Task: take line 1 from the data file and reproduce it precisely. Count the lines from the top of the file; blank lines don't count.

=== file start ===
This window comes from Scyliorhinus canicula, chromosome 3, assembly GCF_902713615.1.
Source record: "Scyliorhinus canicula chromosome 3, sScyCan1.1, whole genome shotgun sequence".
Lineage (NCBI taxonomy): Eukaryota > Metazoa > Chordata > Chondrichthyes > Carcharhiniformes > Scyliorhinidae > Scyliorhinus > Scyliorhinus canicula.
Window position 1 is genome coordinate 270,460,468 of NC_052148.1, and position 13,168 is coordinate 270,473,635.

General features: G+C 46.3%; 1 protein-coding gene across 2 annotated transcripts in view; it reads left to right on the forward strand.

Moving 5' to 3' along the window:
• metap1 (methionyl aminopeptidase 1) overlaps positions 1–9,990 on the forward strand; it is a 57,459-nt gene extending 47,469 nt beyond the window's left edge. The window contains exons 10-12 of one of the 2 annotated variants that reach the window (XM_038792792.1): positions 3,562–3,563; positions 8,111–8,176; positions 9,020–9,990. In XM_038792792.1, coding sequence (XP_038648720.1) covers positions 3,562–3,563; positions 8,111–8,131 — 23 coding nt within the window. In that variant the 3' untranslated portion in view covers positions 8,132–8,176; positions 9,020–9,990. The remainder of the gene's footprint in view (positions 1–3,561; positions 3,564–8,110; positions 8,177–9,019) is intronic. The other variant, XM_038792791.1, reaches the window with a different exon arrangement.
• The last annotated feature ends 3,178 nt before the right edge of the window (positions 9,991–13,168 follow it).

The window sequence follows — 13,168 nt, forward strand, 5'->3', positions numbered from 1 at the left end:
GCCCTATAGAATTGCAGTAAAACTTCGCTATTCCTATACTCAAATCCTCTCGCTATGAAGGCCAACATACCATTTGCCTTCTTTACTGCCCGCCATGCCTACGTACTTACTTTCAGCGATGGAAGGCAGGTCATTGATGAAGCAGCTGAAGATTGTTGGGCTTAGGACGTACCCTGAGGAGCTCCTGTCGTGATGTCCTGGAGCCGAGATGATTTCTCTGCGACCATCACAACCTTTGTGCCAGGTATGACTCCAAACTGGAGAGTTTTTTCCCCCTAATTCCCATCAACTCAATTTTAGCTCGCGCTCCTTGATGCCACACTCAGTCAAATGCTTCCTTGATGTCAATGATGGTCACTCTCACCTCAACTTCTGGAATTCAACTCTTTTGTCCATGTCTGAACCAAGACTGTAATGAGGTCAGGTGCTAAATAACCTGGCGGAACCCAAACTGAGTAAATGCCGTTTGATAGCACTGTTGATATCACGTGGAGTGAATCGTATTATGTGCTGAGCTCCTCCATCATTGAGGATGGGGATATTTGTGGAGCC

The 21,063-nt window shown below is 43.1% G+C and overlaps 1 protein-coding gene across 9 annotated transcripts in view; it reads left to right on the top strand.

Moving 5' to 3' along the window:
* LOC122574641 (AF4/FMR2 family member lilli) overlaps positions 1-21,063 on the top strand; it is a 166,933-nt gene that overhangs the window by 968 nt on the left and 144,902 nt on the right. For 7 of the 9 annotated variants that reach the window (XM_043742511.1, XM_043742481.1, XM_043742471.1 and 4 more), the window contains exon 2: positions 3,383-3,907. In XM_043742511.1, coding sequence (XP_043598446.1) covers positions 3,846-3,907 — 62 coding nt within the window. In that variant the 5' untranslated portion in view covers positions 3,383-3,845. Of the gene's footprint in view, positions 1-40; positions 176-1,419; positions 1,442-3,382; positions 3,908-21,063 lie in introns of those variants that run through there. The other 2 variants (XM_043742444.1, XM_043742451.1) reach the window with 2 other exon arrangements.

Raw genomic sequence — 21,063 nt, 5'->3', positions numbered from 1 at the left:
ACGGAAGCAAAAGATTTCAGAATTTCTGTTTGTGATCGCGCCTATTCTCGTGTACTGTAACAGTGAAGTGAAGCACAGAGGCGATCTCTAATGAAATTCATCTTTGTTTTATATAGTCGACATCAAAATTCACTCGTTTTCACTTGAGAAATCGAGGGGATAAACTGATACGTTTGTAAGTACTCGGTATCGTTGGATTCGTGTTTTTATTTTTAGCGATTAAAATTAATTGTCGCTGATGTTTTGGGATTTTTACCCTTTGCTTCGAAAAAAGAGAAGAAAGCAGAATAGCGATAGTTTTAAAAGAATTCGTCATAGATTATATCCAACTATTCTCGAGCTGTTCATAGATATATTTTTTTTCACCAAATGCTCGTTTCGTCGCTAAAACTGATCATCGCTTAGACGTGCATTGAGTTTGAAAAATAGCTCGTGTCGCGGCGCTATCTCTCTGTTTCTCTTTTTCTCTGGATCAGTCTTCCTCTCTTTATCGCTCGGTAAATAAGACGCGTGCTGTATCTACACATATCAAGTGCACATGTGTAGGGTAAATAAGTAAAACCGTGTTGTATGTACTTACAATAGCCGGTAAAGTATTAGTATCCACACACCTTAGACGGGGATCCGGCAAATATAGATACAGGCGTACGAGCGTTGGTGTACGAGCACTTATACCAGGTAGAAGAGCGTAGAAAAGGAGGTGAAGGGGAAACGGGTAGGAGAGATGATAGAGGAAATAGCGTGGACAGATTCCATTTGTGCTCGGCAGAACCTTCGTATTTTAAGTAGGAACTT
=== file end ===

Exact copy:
This window comes from Scyliorhinus canicula, chromosome 3, assembly GCF_902713615.1.